Spring semester enrollment at Salt Lake Community College opened earlier this month, leaving current and future students rushing to pick the classes that fit their busy schedules.
SLCC offers so many interesting classes, but sometimes the course description found online doesn’t do a class justice. One of these interesting classes that deserves to be highlighted is Introduction To Criminal Justice, also known as CJ 1010.
Noah Brock, a general studies major, takes Professor Frederick Baird’s CJ 1010 class twice a week. He says that not only does the class knock out two general study requirements at once, it’s eye-opening to be a part of.
“This subject is vital to building opinions on politics, including drugs, law enforcement, politicians and much more,” Brock says.
A typical class starts with looking at the news, where Baird leads a discussion on attacks, issues and current events with the class.
“It seems we have multiple discussions a day that are engaging and enjoyable to be a part of,” Brock says.
Before he started teaching at SLCC, Baird was a police officer and taught Peace Officer Standards and Training (POST) classes for new police recruits, as well as in-service classes for veteran officers.
“With a background in education, as I progressed in my law enforcement career, I began teaching and conducting all types of training classes in various topics of law enforcement,” Baird says. “While teaching at POST, I was offered the opportunity to begin teaching classes to the new recruits in the self-sponsored law enforcement program at SLCC. From there, I began teaching various classes in the criminal justice program to all students at SLCC.”
CJ 1010 consists of learning about the various departments in law enforcement, laws, punishments, salaries, and issues that come with being a police officer, among other things.
Baird also touches on the current climate around law enforcement, from hiring issues to retaining officers and regaining the public’s trust and respect. He hopes that with this class, students will gain knowledge of what really happens in the criminal justice world on a daily basis and how officers try to ensure the safety and well-being of all citizens.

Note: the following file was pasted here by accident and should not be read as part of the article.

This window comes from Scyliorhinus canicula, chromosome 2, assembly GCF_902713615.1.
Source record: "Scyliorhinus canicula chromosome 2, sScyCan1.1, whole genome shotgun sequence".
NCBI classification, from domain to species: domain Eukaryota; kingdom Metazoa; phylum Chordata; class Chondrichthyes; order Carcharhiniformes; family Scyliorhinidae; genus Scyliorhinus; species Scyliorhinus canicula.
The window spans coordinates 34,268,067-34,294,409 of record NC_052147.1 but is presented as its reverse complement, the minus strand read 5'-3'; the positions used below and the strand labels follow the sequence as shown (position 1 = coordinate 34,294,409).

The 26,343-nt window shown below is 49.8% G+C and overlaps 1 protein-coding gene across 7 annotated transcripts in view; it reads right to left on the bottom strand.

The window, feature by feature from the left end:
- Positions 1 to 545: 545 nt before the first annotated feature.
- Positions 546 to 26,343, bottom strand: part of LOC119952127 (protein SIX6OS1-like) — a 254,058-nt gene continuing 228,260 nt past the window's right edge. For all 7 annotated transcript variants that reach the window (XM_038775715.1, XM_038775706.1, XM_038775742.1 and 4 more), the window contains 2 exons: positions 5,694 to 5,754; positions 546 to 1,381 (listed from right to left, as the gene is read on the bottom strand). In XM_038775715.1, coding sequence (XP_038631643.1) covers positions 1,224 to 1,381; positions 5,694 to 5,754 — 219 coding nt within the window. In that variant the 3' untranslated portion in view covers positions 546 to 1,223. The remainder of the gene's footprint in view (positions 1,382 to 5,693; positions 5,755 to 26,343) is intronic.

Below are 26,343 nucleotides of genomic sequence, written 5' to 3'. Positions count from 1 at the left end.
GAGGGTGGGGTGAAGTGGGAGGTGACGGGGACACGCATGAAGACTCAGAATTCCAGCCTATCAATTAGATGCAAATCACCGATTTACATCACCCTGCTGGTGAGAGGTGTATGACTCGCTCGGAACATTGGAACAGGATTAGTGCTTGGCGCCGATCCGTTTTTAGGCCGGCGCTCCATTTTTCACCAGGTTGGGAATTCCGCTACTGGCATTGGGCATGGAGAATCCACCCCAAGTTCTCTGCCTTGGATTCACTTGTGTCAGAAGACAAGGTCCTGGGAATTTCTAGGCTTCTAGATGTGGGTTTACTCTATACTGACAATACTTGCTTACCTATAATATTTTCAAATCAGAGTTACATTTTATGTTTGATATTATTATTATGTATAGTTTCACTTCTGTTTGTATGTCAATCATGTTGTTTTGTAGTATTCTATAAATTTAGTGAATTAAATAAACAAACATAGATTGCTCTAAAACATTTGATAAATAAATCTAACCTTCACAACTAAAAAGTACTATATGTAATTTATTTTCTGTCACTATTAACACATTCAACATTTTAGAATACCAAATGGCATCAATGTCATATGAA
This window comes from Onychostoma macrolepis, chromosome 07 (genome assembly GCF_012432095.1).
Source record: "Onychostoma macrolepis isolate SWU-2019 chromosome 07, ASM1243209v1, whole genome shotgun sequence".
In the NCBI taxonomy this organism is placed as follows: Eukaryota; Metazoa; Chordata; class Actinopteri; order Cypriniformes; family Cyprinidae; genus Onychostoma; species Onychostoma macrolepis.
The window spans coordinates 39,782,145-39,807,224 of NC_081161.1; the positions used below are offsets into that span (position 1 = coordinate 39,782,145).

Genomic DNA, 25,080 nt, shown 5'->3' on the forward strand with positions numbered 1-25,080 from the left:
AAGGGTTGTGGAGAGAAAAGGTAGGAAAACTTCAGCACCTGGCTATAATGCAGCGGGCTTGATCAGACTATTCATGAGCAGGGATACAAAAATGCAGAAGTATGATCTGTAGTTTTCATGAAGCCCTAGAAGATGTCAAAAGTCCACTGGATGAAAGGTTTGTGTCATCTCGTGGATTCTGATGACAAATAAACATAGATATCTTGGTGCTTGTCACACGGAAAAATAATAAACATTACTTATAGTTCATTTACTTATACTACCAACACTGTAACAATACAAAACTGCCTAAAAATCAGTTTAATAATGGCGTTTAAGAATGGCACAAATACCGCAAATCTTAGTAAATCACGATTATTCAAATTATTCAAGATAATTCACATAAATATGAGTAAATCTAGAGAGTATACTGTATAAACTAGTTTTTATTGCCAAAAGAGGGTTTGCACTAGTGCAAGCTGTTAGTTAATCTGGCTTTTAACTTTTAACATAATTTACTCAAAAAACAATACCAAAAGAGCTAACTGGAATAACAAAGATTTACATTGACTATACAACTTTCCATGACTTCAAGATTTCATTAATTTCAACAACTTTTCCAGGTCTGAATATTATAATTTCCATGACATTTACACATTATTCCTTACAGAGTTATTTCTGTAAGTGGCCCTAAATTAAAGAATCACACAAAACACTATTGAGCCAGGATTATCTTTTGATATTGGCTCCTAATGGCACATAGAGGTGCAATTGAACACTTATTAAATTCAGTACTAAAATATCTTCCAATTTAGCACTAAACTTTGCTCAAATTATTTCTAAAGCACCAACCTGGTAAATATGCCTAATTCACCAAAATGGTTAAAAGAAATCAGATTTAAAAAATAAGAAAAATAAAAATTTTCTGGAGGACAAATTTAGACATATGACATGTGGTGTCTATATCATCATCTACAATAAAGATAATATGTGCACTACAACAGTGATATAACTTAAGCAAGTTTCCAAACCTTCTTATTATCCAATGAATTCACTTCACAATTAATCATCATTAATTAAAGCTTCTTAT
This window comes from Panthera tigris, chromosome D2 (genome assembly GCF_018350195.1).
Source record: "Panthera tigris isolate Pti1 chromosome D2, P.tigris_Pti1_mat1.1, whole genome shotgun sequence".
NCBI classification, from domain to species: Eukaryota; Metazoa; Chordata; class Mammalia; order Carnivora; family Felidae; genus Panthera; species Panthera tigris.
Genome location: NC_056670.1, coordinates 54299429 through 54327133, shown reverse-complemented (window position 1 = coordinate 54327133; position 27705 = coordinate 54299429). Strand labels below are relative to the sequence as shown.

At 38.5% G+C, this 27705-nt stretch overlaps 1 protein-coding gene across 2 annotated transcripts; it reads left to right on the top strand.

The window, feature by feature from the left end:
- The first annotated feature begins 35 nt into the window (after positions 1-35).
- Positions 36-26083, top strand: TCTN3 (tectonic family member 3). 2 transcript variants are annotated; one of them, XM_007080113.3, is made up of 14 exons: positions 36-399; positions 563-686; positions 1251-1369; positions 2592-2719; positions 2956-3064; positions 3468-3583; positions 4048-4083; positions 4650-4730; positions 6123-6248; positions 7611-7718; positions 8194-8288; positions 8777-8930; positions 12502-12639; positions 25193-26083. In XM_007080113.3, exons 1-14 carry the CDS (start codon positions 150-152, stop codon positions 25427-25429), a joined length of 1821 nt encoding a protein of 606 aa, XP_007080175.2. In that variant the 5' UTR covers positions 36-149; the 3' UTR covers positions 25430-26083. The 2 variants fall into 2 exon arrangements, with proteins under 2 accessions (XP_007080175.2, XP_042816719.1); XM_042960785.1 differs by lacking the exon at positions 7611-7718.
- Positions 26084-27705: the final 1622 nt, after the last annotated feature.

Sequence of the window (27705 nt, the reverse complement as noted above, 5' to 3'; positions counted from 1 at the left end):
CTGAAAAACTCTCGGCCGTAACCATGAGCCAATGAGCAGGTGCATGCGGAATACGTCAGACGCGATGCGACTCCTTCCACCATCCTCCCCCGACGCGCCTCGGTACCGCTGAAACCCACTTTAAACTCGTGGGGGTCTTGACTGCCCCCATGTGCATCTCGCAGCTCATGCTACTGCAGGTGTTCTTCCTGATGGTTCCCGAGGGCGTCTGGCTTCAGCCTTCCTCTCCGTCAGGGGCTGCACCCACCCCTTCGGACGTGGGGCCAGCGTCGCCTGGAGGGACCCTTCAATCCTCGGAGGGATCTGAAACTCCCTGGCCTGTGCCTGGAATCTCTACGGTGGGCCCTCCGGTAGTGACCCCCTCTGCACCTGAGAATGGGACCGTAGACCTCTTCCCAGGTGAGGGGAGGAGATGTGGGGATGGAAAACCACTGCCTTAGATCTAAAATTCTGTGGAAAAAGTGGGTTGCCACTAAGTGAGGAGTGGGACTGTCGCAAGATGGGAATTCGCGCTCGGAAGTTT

“We often rely on social media to tell us about the things going on around us, but it’s often biased and altered from its reality. This class goes through real-life situations that police officers go through and the truth behind it,” says criminal justice major Dianna Cervantes.
CJ 1010 would also benefit students who are unsure of their major.
“I think it’s a class that is open to people of all majors. Its purpose is not to force people into joining the law enforcement career, but rather educate them on the reality behind it,” Cervantes says.
For both the professor and students, the class discussions seem to be their favorite part of the class.
“My favorite part about teaching this class is generating class discussions, and having the students ask questions and present their thoughts and questions, which oftentimes leads to additional discussions and new topics,” Baird says.
Students feel they can speak candidly about different issues surrounding law enforcement.
“I get to voice my opinion and participate in class discussions,” Brock says.
“My favorite part of this class would be how involved he lets us be in our class discussions. It’s refreshing to look into real cases and current news,” Cervantes says.
Introduction To Criminal Justice is the first criminal justice course a student can take with no prerequisites needed. The required book for the course is low cost and the curriculum is easy to follow.
“I believe this class is helpful to my future, because it gave me the knowledge to act on a criminal justice career if I decided to. It also enables me to be a better citizen because I know more about the law and how law enforcement works,” Brock says. “I’ve learned the most from Intro to Criminal Justice than any other of my five classes this semester. If you have even the slightest interest in law or criminal justice, I highly recommend this class.”